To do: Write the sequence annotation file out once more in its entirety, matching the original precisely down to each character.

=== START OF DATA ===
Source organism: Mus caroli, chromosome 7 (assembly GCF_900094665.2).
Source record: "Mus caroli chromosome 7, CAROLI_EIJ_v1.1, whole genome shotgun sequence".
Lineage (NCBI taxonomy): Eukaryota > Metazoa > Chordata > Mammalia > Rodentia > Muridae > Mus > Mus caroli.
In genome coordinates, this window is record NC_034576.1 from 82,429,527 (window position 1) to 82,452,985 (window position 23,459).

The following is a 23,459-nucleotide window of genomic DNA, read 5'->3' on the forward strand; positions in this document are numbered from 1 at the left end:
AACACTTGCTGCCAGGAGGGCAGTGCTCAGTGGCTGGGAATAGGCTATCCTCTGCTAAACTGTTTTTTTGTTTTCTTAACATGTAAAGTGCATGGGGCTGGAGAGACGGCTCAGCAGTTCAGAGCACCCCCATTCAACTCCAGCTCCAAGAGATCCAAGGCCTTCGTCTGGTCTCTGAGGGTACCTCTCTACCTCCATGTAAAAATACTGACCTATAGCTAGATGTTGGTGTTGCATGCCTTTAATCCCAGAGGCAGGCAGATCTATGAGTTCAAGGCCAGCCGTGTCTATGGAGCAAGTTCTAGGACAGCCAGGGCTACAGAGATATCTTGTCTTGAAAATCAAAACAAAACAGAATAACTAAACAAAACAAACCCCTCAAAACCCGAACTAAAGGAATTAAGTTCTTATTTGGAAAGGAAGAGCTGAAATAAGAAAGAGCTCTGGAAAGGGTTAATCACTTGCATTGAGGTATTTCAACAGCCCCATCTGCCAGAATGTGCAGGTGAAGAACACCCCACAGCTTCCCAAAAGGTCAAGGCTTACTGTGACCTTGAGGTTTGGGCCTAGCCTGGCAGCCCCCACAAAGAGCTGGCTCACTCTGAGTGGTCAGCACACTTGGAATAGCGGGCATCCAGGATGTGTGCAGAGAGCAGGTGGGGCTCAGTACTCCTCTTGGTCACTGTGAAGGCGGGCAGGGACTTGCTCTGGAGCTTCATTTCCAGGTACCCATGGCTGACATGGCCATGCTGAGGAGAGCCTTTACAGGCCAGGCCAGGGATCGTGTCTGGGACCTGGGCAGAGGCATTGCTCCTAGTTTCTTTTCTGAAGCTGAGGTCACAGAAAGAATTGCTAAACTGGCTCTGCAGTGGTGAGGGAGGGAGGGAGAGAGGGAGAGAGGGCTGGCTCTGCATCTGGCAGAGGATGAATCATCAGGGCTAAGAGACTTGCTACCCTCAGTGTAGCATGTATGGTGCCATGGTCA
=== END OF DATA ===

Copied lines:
Source organism: Mus caroli, chromosome 7 (assembly GCF_900094665.2).
Source record: "Mus caroli chromosome 7, CAROLI_EIJ_v1.1, whole genome shotgun sequence".
Lineage (NCBI taxonomy): Eukaryota > Metazoa > Chordata > Mammalia > Rodentia > Muridae > Mus > Mus caroli.
In genome coordinates, this window is record NC_034576.1 from 82,429,527 (window position 1) to 82,452,985 (window position 23,459).

The following is a 23,459-nucleotide window of genomic DNA, read 5'->3' on the forward strand; positions in this document are numbered from 1 at the left end:
AACACTTGCTGCCAGGAGGGCAGTGCTCAGTGGCTGGGAATAGGCTATCCTCTGCTAAACTGTTTTTTTGTTTTCTTAACATGTAAAGTGCATGGGGCTGGAGAGACGGCTCAGCAGTTCAGAGCACCCCCATTCAACTCCAGCTCCAAGAGATCCAAGGCCTTCGTCTGGTCTCTGAGGGTACCTCTCTACCTCCATGTAAAAATACTGACCTATAGCTAGATGTTGGTGTTGCATGCCTTTAATCCCAGAGGCAGGCAGATCTATGAGTTCAAGGCCAGCCGTGTCTATGGAGCAAGTTCTAGGACAGCCAGGGCTACAGAGATATCTTGTCTTGAAAATCAAAACAAAACAGAATAACTAAACAAAACAAACCCCTCAAAACCCGAACTAAAGGAATTAAGTTCTTATTTGGAAAGGAAGAGCTGAAATAAGAAAGAGCTCTGGAAAGGGTTAATCACTTGCATTGAGGTATTTCAACAGCCCCATCTGCCAGAATGTGCAGGTGAAGAACACCCCACAGCTTCCCAAAAGGTCAAGGCTTACTGTGACCTTGAGGTTTGGGCCTAGCCTGGCAGCCCCCACAAAGAGCTGGCTCACTCTGAGTGGTCAGCACACTTGGAATAGCGGGCATCCAGGATGTGTGCAGAGAGCAGGTGGGGCTCAGTACTCCTCTTGGTCACTGTGAAGGCGGGCAGGGACTTGCTCTGGAGCTTCATTTCCAGGTACCCATGGCTGACATGGCCATGCTGAGGAGAGCCTTTACAGGCCAGGCCAGGGATCGTGTCTGGGACCTGGGCAGAGGCATTGCTCCTAGTTTCTTTTCTGAAGCTGAGGTCACAGAAAGAATTGCTAAACTGGCTCTGCAGTGGTGAGGGAGGGAGGGAGAGAGGGAGAGAGGGCTGGCTCTGCATCTGGCAGAGGATGAATCATCAGGGCTAAGAGACTTGCTACCCTCAGTGTAGCATGTATGGTGCCATGGTCA